Figure 1 Flow diagram of study selection.
Characteristics of studies
Detailed information of these eligible studies is summarized in Table 1. In total, the 12 studies provided a sample of 1,751 patients to assess the relationship between CXCR3 expression and solid tumor prognosis. The median sample size was 146, with a range from 45 to 364. Among all the cohorts, China (n=6) became the major source region of literature, followed by USA (n=2), Ireland (n=1), Sweden (n=1), Iran (n=1), and Japan (n=1). As for the cancer type, four studies evaluated colorectal cancer, three studies evaluated breast cancer, two studies evaluated gastric cancer, two studies evaluated renal cancer, and one study evaluated glioblastoma. Nine studies out of 12 focused on overall survival (OS), 3 focused on disease-free survival, 1 focused on progression-free survival, and 1 focused on recurrence-free survival. Various clinicopathologic data were reported in five studies (TNM stage in three studies, pathologic T stage in five studies, lymph node metastasis in three studies, distant metastasis in three studies, and tumor differentiation in five studies). All studies applied immunohistochemical staining to investigate CXCR3 expression. The cutoff values of positive CXCR3 expression varied among different studies, so we classified all the cases according to their original studies (negative or positive staining).
The meta-analysis of CXCR3 expression was based on two outcome endpoints: OS and time to tumor progression (TTP). Nine studies were included in the meta-analysis of OS. A random-effect model was applied to calculate the pooled hazard ratio (HR) and 95% CI because the heterogeneity test reported a P<0.001 and an I2 value of 84.9%. The results showed that CXCR3 overexpression was associated with poorer OS of solid tumors (pooled HR =2.315, 95% CI: 1.162–4.611, P=0.017; Figures 2 and 3). Five studies included in the meta-analysis reported TTP. A random-effect model was again used to calculate the pooled HR and 95% CI because the heterogeneity test reported a P<0.001 and an I2 value of 88.0%. The results demonstrated that there was no significant association between CXCR3 overexpression and TTP (pooled HR =2.273, 95% CI: 0.910–5.676, P=0.079; Figure 4). Furthermore, subgroup analysis was stratified by cancer type and races. With regard to race, high CXCR3 expression was associated with poorer OS (a fixed-effect model, HR =2.490, 95% CI: 1.439–4.311, P=0.001) in Caucasian patients while no difference on TTP (Figures 3 and 5; Table 2). For the cancer type, high CXCR3 expression was associated with poorer OS in colorectal cancer (a random-effect model, HR =4.635, 95% CI: 1.114–19.293, P=0.035; I2=84.3%; P=0.002), breast cancer (a fixed-effect model, HR =2.654, 95% CI: 1.449–4.858, P=0.002; I2=0.00%; P=0.555), and glioblastoma (HR =3.823, 95% CI: 1.880–7.773, P<0.001). Meanwhile, high CXCR3 expression was associated with poorer TTP in glioblastoma (HR =2.180, 95% CI: 1.090–4.390, P=0.028) and clear cell renal cell carcinoma (HR =2.460, 95% CI: 1.040–5.800, P=0.040; Figure 4; Table 2).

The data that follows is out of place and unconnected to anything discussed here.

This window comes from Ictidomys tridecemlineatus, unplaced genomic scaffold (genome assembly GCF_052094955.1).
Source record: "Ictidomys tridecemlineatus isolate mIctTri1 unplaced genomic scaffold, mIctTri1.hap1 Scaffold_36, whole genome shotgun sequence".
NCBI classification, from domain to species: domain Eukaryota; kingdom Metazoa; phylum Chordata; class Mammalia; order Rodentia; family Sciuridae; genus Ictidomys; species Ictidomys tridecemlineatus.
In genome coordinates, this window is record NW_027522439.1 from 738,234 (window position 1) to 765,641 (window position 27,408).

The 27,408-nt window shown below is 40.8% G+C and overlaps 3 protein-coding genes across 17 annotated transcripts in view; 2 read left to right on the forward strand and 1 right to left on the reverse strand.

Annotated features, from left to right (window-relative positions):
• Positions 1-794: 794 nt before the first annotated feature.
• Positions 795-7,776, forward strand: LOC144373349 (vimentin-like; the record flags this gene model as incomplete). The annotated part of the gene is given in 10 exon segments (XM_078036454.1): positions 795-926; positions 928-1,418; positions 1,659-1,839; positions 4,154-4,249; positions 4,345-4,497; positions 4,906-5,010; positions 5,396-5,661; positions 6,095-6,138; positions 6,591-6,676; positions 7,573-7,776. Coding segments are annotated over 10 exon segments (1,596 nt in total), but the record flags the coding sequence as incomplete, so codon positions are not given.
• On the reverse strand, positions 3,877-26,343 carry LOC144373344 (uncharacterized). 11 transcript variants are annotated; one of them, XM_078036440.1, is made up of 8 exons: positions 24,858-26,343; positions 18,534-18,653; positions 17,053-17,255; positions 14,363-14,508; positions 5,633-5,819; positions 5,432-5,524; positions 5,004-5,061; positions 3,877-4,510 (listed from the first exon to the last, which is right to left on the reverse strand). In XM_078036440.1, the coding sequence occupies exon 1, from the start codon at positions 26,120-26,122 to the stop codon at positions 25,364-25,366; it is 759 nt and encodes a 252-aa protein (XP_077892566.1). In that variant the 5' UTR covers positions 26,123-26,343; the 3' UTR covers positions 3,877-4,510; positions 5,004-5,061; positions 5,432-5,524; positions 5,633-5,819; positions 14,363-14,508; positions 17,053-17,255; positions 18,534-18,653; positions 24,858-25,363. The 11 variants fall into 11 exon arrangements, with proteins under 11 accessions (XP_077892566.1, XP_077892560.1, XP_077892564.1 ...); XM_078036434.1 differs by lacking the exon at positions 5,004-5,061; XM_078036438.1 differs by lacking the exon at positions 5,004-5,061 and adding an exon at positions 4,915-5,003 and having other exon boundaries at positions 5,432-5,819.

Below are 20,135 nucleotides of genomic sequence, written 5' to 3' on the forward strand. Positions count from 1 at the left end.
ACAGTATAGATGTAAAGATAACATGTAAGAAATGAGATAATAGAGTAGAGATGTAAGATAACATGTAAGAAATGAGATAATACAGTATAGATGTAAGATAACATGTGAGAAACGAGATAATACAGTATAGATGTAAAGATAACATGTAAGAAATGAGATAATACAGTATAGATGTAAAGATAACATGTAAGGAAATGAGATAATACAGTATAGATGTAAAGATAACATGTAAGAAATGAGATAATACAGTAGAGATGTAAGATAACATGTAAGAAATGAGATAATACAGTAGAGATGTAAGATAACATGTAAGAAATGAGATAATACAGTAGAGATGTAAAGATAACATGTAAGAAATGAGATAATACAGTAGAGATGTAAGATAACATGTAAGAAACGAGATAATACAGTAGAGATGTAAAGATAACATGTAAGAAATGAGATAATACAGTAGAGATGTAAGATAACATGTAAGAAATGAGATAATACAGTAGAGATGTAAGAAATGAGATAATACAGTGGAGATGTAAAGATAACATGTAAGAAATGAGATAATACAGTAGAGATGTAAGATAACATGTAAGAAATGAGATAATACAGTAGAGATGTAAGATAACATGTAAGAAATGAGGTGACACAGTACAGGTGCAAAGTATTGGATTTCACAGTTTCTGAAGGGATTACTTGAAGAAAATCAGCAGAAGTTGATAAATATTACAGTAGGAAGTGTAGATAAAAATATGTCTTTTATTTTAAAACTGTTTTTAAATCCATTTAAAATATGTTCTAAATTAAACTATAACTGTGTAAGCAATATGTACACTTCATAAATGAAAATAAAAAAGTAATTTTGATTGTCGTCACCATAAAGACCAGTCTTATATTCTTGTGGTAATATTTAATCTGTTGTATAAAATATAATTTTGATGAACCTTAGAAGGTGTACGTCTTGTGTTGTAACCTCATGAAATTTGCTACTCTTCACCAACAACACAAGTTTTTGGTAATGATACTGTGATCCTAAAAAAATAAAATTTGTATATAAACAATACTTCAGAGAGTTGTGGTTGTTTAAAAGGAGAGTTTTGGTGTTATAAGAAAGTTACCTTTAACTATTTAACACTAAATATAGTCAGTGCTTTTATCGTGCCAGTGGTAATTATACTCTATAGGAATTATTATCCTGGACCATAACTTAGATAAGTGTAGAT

Figure 2 Forest plots of studies evaluating CXCR3 expression level and patients’ overall survival with regard to cancer type.
Figure 3 Forest plots of studies evaluating CXCR3 expression level and patients’ overall survival with regard to ethnicity.
In the comprehensive analysis of the role of CXCR3 expression in solid tumors as a biomarker, we investigated the association of high CXCR3 expression and clinicopathologic characteristics in each cancer type. As shown in Table 3, high CXCR3 expression was significantly associated with distant metastasis (yes vs no: relative ratio [RR] =1.828, 95% CI: 1.140–2.931, P=0.012), lymph node metastasis in colorectal cancer (yes vs no: RR =2.28, 95% CI: 1.61–3.25, P<0.001), TNM stage in colorectal cancer (III/IV vs I/II: RR =2.656, 95% CI: 1.809–3.900, P<0.001), and lymph node metastasis in gastric cancer (yes vs no: RR =0.714, 95% CI: 0.610–0.837, P<0.001). However, no significant relationship was observed between CXCR3 overexpression and other clinical characteristics such as T stage and tumor differentiation in solid tumors, which may be due to insufficient data available.
Begg’s funnel plot and Egger’s test were used to estimate the publication bias of the included literature. The shapes of the funnel plots for TTP showed no evidence of obvious asymmetry (Figure 6), and Egger’s tests revealed nonsignificant values (P=0.619). However, publication bias may exist for OS (P=0.035) in the analysis of high vs low CXCR3 expression.
Moreover, sensitivity analysis was carried out to assess the influence of individual studies on the overall results of OS and TTP. No individual study dominated this meta-analysis, and the removal of any single study had no significant effect on the overall conclusion (Figure 7).